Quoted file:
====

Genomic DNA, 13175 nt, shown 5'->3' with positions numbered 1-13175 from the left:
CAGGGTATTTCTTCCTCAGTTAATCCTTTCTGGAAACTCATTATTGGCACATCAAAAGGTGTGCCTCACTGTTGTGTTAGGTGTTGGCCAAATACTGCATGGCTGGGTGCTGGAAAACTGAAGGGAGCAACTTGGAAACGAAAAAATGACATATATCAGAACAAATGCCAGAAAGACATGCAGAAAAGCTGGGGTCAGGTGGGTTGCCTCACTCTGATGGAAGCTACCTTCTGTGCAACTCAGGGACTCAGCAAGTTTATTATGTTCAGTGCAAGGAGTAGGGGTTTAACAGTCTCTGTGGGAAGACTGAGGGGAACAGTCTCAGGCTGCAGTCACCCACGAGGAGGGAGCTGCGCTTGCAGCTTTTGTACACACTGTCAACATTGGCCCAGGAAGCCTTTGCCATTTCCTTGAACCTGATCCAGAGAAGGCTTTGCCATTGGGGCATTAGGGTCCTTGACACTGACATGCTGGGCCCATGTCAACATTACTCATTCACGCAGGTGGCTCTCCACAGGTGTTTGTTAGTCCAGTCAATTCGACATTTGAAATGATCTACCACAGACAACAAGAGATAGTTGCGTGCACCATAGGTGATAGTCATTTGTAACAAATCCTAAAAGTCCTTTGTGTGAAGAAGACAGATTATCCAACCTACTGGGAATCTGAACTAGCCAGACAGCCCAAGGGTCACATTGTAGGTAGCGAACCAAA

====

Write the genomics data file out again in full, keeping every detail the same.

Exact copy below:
Genomic DNA, 13175 nt, shown 5'->3' with positions numbered 1-13175 from the left:
CAGGGTATTTCTTCCTCAGTTAATCCTTTCTGGAAACTCATTATTGGCACATCAAAAGGTGTGCCTCACTGTTGTGTTAGGTGTTGGCCAAATACTGCATGGCTGGGTGCTGGAAAACTGAAGGGAGCAACTTGGAAACGAAAAAATGACATATATCAGAACAAATGCCAGAAAGACATGCAGAAAAGCTGGGGTCAGGTGGGTTGCCTCACTCTGATGGAAGCTACCTTCTGTGCAACTCAGGGACTCAGCAAGTTTATTATGTTCAGTGCAAGGAGTAGGGGTTTAACAGTCTCTGTGGGAAGACTGAGGGGAACAGTCTCAGGCTGCAGTCACCCACGAGGAGGGAGCTGCGCTTGCAGCTTTTGTACACACTGTCAACATTGGCCCAGGAAGCCTTTGCCATTTCCTTGAACCTGATCCAGAGAAGGCTTTGCCATTGGGGCATTAGGGTCCTTGACACTGACATGCTGGGCCCATGTCAACATTACTCATTCACGCAGGTGGCTCTCCACAGGTGTTTGTTAGTCCAGTCAATTCGACATTTGAAATGATCTACCACAGACAACAAGAGATAGTTGCGTGCACCATAGGTGATAGTCATTTGTAACAAATCCTAAAAGTCCTTTGTGTGAAGAAGACAGATTATCCAACCTACTGGGAATCTGAACTAGCCAGACAGCCCAAGGGTCACATTGTAGGTAGCGAACCAAA